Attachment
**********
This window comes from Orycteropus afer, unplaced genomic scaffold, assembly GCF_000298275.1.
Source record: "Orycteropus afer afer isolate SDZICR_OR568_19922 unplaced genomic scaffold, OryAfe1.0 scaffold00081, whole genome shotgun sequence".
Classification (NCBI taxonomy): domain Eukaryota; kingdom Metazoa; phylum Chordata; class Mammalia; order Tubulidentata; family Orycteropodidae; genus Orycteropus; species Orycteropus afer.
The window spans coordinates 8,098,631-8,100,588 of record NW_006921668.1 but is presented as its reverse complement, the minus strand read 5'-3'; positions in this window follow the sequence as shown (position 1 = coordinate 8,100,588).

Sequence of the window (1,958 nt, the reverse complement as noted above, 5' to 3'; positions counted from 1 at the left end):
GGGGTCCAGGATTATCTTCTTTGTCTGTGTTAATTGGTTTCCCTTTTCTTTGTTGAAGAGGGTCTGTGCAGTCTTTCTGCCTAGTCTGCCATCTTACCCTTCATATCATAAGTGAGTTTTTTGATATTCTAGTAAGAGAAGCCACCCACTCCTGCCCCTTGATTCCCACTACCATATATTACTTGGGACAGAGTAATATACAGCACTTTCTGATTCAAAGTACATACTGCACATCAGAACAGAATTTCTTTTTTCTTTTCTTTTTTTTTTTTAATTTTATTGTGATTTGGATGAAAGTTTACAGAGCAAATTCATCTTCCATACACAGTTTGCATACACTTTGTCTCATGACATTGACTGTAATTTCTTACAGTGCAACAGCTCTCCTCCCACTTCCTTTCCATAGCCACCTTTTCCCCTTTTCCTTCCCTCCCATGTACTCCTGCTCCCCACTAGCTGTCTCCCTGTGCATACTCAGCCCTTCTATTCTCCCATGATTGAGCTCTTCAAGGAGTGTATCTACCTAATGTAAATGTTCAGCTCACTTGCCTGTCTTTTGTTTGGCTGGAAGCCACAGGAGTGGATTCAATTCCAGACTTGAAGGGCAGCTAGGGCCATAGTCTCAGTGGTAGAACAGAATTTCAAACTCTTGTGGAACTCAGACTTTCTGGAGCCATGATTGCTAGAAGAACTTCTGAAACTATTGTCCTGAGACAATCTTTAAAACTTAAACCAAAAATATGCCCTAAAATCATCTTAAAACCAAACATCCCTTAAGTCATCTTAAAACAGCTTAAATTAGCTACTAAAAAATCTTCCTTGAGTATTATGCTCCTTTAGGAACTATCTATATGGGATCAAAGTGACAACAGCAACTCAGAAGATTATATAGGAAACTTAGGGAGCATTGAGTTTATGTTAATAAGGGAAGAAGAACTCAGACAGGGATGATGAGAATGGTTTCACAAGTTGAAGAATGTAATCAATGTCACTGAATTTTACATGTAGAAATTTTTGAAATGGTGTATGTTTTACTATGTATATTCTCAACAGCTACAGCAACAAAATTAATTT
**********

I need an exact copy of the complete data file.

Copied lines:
This window comes from Orycteropus afer, unplaced genomic scaffold, assembly GCF_000298275.1.
Source record: "Orycteropus afer afer isolate SDZICR_OR568_19922 unplaced genomic scaffold, OryAfe1.0 scaffold00081, whole genome shotgun sequence".
Classification (NCBI taxonomy): domain Eukaryota; kingdom Metazoa; phylum Chordata; class Mammalia; order Tubulidentata; family Orycteropodidae; genus Orycteropus; species Orycteropus afer.
The window spans coordinates 8,098,631-8,100,588 of record NW_006921668.1 but is presented as its reverse complement, the minus strand read 5'-3'; positions in this window follow the sequence as shown (position 1 = coordinate 8,100,588).

Sequence of the window (1,958 nt, the reverse complement as noted above, 5' to 3'; positions counted from 1 at the left end):
GGGGTCCAGGATTATCTTCTTTGTCTGTGTTAATTGGTTTCCCTTTTCTTTGTTGAAGAGGGTCTGTGCAGTCTTTCTGCCTAGTCTGCCATCTTACCCTTCATATCATAAGTGAGTTTTTTGATATTCTAGTAAGAGAAGCCACCCACTCCTGCCCCTTGATTCCCACTACCATATATTACTTGGGACAGAGTAATATACAGCACTTTCTGATTCAAAGTACATACTGCACATCAGAACAGAATTTCTTTTTTCTTTTCTTTTTTTTTTTTAATTTTATTGTGATTTGGATGAAAGTTTACAGAGCAAATTCATCTTCCATACACAGTTTGCATACACTTTGTCTCATGACATTGACTGTAATTTCTTACAGTGCAACAGCTCTCCTCCCACTTCCTTTCCATAGCCACCTTTTCCCCTTTTCCTTCCCTCCCATGTACTCCTGCTCCCCACTAGCTGTCTCCCTGTGCATACTCAGCCCTTCTATTCTCCCATGATTGAGCTCTTCAAGGAGTGTATCTACCTAATGTAAATGTTCAGCTCACTTGCCTGTCTTTTGTTTGGCTGGAAGCCACAGGAGTGGATTCAATTCCAGACTTGAAGGGCAGCTAGGGCCATAGTCTCAGTGGTAGAACAGAATTTCAAACTCTTGTGGAACTCAGACTTTCTGGAGCCATGATTGCTAGAAGAACTTCTGAAACTATTGTCCTGAGACAATCTTTAAAACTTAAACCAAAAATATGCCCTAAAATCATCTTAAAACCAAACATCCCTTAAGTCATCTTAAAACAGCTTAAATTAGCTACTAAAAAATCTTCCTTGAGTATTATGCTCCTTTAGGAACTATCTATATGGGATCAAAGTGACAACAGCAACTCAGAAGATTATATAGGAAACTTAGGGAGCATTGAGTTTATGTTAATAAGGGAAGAAGAACTCAGACAGGGATGATGAGAATGGTTTCACAAGTTGAAGAATGTAATCAATGTCACTGAATTTTACATGTAGAAATTTTTGAAATGGTGTATGTTTTACTATGTATATTCTCAACAGCTACAGCAACAAAATTAATTT